According to TechCrunch, mental health startup Lantern, which raised more than $20 million in funding, is winding down its commercial operations after a couple of acquisition deals fell through.
As part of the wind-down, Lantern is laying off about 25 people, which is the majority of the staff, with a handful of former team members to focus on what’s next for the company. Their last days will be August 1, 2018.
Lantern, which offers tools to deal with stress, anxiety and body image for about $50 a month, will continue to be available for paid customers through the end of the year. However, coaches are no longer available to users.
All of Lantern’s programs were based on cognitive behavioral therapy techniques, which examines the relationship between thoughts, feelings and behaviors. The programs were designed to empower people to learn how to manage their anxiety, stress and/or body images on a daily basis.
Lantern also employed coaches, who were experienced behavioral change professionals trained in CBT to guide patients through the programs, give them feedback and help keep them accountable for reaching their goals.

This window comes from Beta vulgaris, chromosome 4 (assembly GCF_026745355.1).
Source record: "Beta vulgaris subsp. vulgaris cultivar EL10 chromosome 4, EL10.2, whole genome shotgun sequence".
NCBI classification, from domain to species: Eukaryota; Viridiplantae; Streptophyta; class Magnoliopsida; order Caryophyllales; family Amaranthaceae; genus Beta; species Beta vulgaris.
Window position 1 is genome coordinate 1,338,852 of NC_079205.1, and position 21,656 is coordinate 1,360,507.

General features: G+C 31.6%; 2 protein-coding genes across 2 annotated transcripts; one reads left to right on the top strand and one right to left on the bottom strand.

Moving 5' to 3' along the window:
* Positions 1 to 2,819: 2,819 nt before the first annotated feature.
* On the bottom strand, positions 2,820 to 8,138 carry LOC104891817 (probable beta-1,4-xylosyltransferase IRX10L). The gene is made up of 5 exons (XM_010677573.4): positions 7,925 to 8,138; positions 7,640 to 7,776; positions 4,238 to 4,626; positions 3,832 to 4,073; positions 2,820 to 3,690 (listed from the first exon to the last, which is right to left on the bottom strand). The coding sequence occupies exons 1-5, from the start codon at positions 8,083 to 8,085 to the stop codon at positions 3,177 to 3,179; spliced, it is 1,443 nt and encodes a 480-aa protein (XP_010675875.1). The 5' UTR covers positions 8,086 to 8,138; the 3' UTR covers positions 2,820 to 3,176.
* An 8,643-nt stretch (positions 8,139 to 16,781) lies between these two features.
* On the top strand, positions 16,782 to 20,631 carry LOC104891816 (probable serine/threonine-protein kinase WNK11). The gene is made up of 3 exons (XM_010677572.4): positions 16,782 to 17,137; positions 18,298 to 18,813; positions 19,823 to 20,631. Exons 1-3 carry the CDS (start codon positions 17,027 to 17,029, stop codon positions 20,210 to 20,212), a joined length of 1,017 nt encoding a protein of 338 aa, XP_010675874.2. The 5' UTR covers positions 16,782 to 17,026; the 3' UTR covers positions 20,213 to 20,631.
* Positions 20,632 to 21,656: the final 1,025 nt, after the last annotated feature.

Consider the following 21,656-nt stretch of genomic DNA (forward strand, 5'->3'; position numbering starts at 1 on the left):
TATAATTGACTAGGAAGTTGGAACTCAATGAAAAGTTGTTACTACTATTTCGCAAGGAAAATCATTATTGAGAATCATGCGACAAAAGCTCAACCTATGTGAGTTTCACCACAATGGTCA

Since its founding in 2013, Lantern — formerly known as ThriveOn — served hundreds of thousands of people. Lantern’s ultimate goal was to sell to insurers, but in the interim, first sold directly to consumers and then through employers like Facebook and Intuit. But Lantern needed more customers in order to survive, Lantern CEO Alejandro Foung told TechCrunch.
“What we’ve built, I still really believe in the value of it,” Foung told me. “We’re committed to finding a path forward for us.”